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Commoge Marsh














Habitat Map | Management Plan Summary





 

Factors which influence, or may influence, the important features of Commoge Marsh

Positive Factors

  • The objectives of the landowners to manage the site for nature conservation.

  • Seral succession which may be suspended by salinity thus retaining wetland features.

  • The relatively high freshwater inputs to the marsh which makes it resilient to hypersalination.

  • The open water exchange to the Bandon River estuary which makes the marsh resilient to hyposalination.

  • The sluice gates which can be used to control salinity and water levels within the marsh.

  • The decreasing potential for contamination from agricultural run-off as an increasing proportion of the catchment is taken out of agriculture.

  • Requirements for habitat creation and improvement outlined in various mitigation measures and planning conditions relating to past present and future development in the vicinity of the marsh.

 

Negative Factors

  • Seral succession which may result in drying-out of wetland features.

  • The increasing level of visual and noise disturbance as a result of development in the vicinity of the marsh.

  • The increasing level and potential for direct damage to the features of the marsh as a result of the increased number of people in the vicinity of the marsh.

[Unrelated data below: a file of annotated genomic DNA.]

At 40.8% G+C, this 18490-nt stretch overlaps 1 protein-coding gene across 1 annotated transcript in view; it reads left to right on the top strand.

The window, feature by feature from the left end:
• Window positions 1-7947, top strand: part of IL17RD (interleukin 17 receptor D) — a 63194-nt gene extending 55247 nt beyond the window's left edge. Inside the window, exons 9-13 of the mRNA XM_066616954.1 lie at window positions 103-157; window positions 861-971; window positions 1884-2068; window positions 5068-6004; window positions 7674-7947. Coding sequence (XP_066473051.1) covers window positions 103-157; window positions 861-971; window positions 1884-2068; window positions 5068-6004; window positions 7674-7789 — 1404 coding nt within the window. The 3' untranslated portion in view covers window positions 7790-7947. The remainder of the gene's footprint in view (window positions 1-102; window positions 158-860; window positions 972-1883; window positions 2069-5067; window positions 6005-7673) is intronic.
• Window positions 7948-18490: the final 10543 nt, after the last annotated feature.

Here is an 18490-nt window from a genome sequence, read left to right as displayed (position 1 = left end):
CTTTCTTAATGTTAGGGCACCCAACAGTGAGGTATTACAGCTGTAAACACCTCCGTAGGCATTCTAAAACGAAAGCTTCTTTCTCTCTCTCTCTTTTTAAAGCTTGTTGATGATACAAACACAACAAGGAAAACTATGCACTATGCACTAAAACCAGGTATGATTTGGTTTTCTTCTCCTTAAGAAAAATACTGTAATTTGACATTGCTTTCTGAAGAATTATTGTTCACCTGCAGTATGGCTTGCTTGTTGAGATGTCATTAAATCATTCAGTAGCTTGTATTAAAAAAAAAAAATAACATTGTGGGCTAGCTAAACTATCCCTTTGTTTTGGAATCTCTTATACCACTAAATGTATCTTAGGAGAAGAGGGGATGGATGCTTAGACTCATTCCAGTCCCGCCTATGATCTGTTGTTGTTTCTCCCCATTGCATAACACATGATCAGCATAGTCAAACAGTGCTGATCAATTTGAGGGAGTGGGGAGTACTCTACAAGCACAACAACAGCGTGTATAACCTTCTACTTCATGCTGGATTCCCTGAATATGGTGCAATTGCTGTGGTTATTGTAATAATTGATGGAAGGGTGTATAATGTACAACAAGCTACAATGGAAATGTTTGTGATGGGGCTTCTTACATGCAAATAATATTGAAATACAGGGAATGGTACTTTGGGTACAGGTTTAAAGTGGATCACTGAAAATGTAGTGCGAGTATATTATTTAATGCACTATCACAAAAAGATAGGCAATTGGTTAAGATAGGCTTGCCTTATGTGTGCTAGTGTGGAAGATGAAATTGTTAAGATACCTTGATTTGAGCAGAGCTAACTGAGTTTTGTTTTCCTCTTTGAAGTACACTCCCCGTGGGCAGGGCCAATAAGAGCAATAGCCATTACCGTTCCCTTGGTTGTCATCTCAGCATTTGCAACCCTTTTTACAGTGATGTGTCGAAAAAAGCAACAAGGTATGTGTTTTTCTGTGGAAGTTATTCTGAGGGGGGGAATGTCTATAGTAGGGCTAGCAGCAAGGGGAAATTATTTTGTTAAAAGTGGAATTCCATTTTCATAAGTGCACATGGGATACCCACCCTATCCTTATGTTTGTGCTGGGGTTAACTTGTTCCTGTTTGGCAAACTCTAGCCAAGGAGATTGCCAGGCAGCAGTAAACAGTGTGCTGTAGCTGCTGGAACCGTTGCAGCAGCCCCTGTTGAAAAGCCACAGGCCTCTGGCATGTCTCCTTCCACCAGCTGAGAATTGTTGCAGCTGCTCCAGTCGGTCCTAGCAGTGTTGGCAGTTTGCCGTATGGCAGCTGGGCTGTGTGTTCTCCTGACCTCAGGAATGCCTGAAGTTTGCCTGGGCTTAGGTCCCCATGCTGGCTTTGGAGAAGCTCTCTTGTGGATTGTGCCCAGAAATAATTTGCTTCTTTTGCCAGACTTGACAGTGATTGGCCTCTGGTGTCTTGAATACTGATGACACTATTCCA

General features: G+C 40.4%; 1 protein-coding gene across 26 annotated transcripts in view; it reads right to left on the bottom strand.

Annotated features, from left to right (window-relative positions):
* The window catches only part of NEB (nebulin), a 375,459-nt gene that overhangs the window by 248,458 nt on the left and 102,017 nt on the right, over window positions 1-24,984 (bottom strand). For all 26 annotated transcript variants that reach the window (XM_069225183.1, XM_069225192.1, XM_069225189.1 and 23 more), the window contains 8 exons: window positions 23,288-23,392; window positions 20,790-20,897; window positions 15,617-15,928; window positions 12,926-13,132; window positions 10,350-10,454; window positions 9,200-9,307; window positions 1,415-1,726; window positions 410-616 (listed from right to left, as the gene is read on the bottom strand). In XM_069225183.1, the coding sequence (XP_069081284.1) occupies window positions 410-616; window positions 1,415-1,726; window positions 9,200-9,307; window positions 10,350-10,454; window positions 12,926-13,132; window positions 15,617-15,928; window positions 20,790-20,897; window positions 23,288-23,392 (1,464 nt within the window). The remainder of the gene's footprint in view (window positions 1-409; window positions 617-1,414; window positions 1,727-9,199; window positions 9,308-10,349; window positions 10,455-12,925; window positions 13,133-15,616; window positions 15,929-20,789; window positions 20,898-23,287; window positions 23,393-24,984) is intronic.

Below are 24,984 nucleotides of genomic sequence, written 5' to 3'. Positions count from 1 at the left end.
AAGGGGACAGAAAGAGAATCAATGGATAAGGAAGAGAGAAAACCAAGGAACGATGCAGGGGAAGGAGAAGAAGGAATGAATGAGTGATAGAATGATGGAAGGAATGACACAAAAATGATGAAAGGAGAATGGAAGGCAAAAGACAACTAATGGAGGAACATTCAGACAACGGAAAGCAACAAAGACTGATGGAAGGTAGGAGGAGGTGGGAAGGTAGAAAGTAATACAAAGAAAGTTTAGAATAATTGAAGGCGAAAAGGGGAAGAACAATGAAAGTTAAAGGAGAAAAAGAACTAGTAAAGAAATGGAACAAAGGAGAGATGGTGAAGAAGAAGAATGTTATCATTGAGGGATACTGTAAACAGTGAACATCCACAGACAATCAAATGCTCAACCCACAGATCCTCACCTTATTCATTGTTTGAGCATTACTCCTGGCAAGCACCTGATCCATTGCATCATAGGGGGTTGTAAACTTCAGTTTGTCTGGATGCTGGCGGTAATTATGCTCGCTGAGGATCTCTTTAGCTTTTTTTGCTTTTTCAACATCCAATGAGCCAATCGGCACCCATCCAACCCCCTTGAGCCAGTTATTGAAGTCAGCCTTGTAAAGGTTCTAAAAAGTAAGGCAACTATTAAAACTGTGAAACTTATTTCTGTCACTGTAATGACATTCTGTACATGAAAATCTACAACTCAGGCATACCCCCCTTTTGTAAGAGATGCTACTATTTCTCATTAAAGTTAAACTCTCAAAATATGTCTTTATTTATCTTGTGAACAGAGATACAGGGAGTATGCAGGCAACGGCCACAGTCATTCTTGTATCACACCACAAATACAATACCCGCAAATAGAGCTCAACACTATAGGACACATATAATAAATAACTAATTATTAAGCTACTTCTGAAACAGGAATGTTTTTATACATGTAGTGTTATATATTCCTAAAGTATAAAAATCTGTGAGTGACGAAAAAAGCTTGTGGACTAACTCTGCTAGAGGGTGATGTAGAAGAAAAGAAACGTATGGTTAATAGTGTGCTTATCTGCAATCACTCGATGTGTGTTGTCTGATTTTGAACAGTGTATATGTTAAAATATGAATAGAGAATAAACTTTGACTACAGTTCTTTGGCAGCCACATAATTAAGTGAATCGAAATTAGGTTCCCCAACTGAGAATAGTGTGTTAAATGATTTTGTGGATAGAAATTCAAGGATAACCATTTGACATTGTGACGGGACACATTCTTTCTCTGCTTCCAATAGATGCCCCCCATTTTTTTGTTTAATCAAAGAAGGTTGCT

• The potential for contamination to the marsh resulting from the continuing development in the vicinity.

  • The unknown status of some of the features of the marsh such as ecotonal invertebrates.

  • The difficulty of accessing the marsh in order to carry out routing maintenance of, for example, the sluice gates, and to carry-out other management tasks.

  • The limited range of water depths within the marsh which may limit the range of specialist lagoonal fauna which inhabit the marsh.

  • Continued malfunctioning of the sluice gates leading to excessively high water levels and salinity levels within the marsh.

  • The limited length of shoreline within the marsh, which limits the available habitat for a number of the important features of the marsh.

  • Limited availability of resources for management tasks.